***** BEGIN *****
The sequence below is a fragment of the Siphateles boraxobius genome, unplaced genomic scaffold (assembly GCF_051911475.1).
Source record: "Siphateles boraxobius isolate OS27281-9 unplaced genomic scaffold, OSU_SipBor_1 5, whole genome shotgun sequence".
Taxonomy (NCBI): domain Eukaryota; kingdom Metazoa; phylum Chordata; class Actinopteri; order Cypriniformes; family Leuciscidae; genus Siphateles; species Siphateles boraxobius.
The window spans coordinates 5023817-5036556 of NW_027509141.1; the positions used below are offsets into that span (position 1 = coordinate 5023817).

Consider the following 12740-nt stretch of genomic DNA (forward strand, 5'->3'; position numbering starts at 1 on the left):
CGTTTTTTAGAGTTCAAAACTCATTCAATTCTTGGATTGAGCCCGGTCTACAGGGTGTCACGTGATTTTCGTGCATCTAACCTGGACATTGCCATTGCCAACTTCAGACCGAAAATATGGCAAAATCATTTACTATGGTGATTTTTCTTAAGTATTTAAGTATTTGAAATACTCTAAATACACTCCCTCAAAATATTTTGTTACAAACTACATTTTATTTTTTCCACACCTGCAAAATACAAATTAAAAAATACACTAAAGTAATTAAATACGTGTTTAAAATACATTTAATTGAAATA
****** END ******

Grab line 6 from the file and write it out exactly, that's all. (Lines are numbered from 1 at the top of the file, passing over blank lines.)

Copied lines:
CGTTTTTTAGAGTTCAAAACTCATTCAATTCTTGGATTGAGCCCGGTCTACAGGGTGTCACGTGATTTTCGTGCATCTAACCTGGACATTGCCATTGCCAACTTCAGACCGAAAATATGGCAAAATCATTTACTATGGTGATTTTTCTTAAGTATTTAAGTATTTGAAATACTCTAAATACACTCCCTCAAAATATTTTGTTACAAACTACATTTTATTTTTTCCACACCTGCAAAATACAAATTAAAAAATACACTAAAGTAATTAAATACGTGTTTAAAATACATTTAATTGAAATA